Cheerleading has just been recognized by the International Olympic Committee (IOC) as an Olympic sport. So what does this really mean, and why did the Olympics finally recognize cheerleading at this time? These are important questions and worth taking a deeper look into. Let’s start with the process of how sports are recognized by the Olympic committee.
A brief explanation of the process
The organizing body of international cheer is called The International Cheerleading Union (ICU), and they have been working for almost two decades to get cheerleading recognized by the IOC as a sport. In fact, the implementation of the Cheerleading World Championship about 15 years ago was the beginning of the process to make cheerleading more than just a sport played in a single nation, and instead make it a worldwide phenomenon. As a result, there are now around 170 countries which have cheerleading as a sport, and over 70 nations are represented at the most recent Cheerleading World Championship. The international appeal of cheerleading coupled with its growth during the same time period allowed it to be recognized as an exhibition sport, a fundamental part of the process of being formally recognized by the IOC.
What is the ICU?
The International Cheer Union is the governing body for cheerleading around the world, and the governing body of the Cheerleading World Championship. It is made up of 116 different national cheer federations: the IOC recognized it as the governing body for cheerleading in 2016. When it was initially founded in 2004 the ICU was designed to standardize and promote cheerleading safety and competition standards, key elements to being officially recognized as a sport by the IOC. The president of the ICU is Jeff Webb, the same man who founded Varsity Brands and the Universal Cheerleading Association (UCA).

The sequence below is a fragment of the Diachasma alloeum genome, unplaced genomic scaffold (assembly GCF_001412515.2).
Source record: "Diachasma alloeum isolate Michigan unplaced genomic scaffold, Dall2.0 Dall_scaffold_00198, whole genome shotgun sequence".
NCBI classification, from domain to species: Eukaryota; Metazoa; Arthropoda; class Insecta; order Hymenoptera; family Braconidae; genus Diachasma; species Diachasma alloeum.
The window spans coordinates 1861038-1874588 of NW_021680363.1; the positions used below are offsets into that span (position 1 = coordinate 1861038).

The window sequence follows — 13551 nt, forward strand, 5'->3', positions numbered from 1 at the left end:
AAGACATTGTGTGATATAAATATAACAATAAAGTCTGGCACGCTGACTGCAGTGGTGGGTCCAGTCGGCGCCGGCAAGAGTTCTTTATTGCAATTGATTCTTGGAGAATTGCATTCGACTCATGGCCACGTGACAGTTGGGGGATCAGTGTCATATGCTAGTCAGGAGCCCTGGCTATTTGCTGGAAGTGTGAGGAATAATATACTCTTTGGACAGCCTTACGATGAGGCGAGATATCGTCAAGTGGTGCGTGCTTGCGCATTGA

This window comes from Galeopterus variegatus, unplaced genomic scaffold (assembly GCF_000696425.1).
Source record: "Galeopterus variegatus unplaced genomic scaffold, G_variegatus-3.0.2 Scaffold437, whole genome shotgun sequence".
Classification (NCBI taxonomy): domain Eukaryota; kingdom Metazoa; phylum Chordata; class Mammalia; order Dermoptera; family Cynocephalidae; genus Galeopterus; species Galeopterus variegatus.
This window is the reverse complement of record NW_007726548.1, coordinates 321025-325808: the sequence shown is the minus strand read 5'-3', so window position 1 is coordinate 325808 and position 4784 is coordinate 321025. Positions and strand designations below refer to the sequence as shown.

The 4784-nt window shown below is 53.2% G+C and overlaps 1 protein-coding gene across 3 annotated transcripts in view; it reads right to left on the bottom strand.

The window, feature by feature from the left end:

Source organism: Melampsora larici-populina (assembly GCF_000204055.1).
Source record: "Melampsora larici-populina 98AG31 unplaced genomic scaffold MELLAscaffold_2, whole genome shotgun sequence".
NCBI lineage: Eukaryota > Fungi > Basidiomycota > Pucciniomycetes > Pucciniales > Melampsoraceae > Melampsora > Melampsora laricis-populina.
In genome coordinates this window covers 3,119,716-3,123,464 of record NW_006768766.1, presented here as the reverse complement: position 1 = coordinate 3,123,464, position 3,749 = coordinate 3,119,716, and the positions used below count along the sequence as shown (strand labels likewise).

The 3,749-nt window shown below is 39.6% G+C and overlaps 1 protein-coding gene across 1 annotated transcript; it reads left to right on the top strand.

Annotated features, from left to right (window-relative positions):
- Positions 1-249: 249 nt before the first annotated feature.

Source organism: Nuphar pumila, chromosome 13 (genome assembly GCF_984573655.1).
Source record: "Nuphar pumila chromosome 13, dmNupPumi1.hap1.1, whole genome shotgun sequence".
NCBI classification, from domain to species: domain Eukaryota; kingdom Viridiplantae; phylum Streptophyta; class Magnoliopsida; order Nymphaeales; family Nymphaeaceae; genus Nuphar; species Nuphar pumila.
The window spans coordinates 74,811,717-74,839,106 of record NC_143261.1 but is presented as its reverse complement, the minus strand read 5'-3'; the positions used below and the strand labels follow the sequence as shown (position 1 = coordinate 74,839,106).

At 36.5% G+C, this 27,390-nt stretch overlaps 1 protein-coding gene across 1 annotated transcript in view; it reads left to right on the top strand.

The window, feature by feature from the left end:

Will cheerleading be in the 2024 Olympics?
So when will cheerleading start to compete at the Olympics? This is a very good question and one to which there is no definite answer. It’s not going to happen this year, as cheerleading was only recently recognized as a sport, while the Tokyo Olympics have already started. Because Olympic preparations normally begin at least four years in advance, it seems unlikely that cheerleading would participate as a recognized sport in the 2024 Olympics. In a recent interview Jeff Webb, founder and president of the ICU suggested that the 2028 Olympics, in Los Angeles, California, is where cheer is most likely to debut as an Olympic sport.
Why is this important for international cheerleading?
Having the Olympics potentially host games for cheerleading is very exciting. Recognition by the Olympic committee is very important, but the reasons are not immediately obvious to American participants in the sport. In the United States, where cheerleading is well established, it will not actually make that much of a difference in the next four to eight years. Only when cheerleading starts competing in the Olympics will we really see a big uptick and participation. However, internationally this is a very important development. In many nations, sports are funded and controlled by the government. And those governments often will not support sports which are not recognized as athletic contests by the international Olympic Committee. In many countries, athletes are trained under government facilities, by government coaches. It costs nothing to them individually to participate in the sport: all costs are covered by the government. By having cheerleading recognized as a sport, government bodies can now fund cheerleading in countries outside of the U.S. That is the most important development from this recognition by the IOC: now there will be money available for cheerleading from independent nations. As a result, many international cheer programs which have been held back by a lack of funding can now get full recognition by their home nations. This will expand cheerleading even more, making it more competitive with greater participation worldwide.